BE CLEAR—Be sensitive to the words you use when communicating with the website developer especially via email.  For example, to tell a developer that you want him or her to make a page look prettier may mean very little.  What does “prettier” mean?  The developer may want to know what you mean by “prettier.”  After all, what I might think is pretty may not be what you think is pretty. Therefore, be specific and descriptive when communicating your desires for a webpage or the website to the developer.

BE CONSISTENT—Decide what you want and stick with it.  When you start changing your mind and modifying your requirements during the design, then you will spend more money because the developer has to undo the work that was done so that they can redo it to your new specifications.  Since components of a website are connected, it could be that this change may affect other parts of the website, which will require even more work from the developer resulting in an increase in the overall cost of the project.

So, don’t start changing your mind about your requirements and desires during development.  I do understand that sometimes things change, and those changes may occur in the middle of a website development project, which will necessitate a change in the design.  However, the point here is to not change your mind about preferences, the way things work, the flow of pages, design, etc. just because you have changed your mind about something.  Do all that work before the development begins and your developers will be able to go straight through the design costing you no more than the original quoted price.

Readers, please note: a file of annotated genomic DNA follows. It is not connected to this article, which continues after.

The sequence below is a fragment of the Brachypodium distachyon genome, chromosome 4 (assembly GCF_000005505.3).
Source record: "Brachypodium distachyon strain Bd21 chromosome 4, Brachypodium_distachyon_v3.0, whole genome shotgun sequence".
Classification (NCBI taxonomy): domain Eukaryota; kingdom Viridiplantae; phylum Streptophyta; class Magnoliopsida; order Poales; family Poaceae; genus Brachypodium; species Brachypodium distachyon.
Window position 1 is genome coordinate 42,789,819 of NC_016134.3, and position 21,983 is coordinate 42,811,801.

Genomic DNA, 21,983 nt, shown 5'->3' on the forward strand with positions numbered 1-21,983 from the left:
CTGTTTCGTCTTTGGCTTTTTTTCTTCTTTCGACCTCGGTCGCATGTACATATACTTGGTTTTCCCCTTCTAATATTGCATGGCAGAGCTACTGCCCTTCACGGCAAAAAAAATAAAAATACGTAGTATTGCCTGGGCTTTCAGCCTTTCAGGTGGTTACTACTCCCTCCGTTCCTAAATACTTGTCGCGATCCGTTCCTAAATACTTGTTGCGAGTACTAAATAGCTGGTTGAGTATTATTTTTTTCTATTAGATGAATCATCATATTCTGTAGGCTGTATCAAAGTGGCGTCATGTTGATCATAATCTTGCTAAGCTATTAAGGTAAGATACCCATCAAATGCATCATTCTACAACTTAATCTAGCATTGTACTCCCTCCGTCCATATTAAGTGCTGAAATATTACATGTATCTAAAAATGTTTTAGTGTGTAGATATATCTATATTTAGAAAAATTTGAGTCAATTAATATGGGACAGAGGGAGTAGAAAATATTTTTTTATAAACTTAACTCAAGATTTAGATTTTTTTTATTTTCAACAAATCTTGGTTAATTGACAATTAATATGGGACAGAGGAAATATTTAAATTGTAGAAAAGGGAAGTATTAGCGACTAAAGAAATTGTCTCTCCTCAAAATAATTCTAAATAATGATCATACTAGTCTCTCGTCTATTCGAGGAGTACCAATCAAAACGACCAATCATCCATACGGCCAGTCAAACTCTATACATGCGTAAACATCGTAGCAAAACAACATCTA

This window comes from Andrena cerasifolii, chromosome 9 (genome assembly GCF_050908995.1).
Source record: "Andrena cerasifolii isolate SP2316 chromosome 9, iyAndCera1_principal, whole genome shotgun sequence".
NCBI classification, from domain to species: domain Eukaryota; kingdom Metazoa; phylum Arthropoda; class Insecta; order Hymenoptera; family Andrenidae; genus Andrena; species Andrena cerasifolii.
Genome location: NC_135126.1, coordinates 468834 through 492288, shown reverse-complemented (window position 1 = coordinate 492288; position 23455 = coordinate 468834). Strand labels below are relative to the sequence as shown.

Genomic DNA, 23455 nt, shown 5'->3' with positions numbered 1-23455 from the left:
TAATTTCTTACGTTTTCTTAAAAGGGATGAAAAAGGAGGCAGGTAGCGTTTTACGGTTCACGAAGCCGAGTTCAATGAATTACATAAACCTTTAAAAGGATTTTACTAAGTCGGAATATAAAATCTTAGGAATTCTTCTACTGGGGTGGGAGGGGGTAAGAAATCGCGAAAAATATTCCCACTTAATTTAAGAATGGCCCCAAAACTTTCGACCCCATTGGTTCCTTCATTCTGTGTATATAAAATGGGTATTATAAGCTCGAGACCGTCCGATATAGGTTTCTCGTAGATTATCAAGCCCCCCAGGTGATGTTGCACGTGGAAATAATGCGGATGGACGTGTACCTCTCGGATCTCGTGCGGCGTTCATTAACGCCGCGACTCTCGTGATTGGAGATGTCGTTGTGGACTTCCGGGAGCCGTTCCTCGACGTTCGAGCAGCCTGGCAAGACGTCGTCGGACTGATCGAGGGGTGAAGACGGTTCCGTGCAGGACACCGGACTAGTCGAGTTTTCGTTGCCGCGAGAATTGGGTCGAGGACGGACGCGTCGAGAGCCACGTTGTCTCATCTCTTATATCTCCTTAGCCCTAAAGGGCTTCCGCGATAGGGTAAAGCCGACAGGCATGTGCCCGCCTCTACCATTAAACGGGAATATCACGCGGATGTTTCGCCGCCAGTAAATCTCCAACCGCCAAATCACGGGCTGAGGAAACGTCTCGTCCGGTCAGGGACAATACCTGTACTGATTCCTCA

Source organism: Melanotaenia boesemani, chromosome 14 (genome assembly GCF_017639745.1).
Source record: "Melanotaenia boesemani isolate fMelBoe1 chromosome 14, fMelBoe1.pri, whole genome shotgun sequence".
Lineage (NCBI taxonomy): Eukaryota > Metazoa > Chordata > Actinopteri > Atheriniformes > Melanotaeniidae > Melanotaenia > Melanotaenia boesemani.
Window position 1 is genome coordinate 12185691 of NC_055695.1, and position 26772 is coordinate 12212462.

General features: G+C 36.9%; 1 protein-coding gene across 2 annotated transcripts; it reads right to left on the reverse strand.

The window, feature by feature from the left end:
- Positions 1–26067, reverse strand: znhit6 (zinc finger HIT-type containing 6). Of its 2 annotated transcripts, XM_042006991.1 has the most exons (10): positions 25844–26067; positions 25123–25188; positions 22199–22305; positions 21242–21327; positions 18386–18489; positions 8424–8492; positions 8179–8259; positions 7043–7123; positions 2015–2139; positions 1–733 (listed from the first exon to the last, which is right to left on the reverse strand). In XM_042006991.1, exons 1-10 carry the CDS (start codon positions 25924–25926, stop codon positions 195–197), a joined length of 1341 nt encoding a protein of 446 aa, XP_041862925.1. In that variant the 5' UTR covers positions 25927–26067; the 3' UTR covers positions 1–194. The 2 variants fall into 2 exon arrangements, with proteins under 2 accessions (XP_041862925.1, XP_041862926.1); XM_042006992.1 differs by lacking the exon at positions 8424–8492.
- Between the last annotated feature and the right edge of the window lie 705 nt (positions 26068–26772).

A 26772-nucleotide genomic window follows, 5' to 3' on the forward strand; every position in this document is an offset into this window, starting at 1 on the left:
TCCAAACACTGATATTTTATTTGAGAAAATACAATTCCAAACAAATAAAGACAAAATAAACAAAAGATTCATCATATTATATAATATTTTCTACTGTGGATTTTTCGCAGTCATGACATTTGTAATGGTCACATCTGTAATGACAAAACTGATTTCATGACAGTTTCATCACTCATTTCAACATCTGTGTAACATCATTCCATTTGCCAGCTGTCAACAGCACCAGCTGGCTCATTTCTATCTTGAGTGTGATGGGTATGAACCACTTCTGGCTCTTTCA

USE INTERNAL RESOURCES—Use the skillset of the people in your organization to help defray some of the cost. This could be done by those individuals perhaps doing some of the work or by being intimately involved with the planning of the project.  A website developer will not necessarily present the most cost-effective solution.  Therefore, the more you know about various technologies beforehand, the better.

There may be power users in your organization that can help determine the best technology or approach to use.  They may also be able to counsel the stakeholders on the financial or operations impact a certain design approach could have.  Use these individuals to the best of their abilities. This alone could help defray development and post-development maintenance costs.

BE PREPARED—One thing that causes a web development cost to escalate is not being prepared.  I have seen companies that go to a web developer with the mindset that the web development company is going to help the company create their requirements and lead them in the right direction.  A web development company is in business to make money.  Though the company may have integrity, they are still in business to make money and the client is how they will make that money.  Therefore, it would not be to their advantage to start with the cheapest solution.  Instead, they may offer the deluxe package giving you bells and whistles that you may not need.

Discuss the website project internally before contacting a developer.  Decide what you want and what functions are required.  Determine how the site should look such as colors, layouts, types of images, etc.  You might even consider creating a style document to establish styling parameters for the site such as specific color code, layout, etc.

I like to use the analogy of building a house.  You would typically decide before going to a home developer how many rooms you want, the type of kitchen, type of backyard, the elevation style you prefer, etc.  You wouldn’t make those decisions while your home is being built.  The same holds true for a web project. Yes things may change during development, but it is far more cost effective to keep those to an absolute minimum by only making changes if true changes in the industry or policies have changed.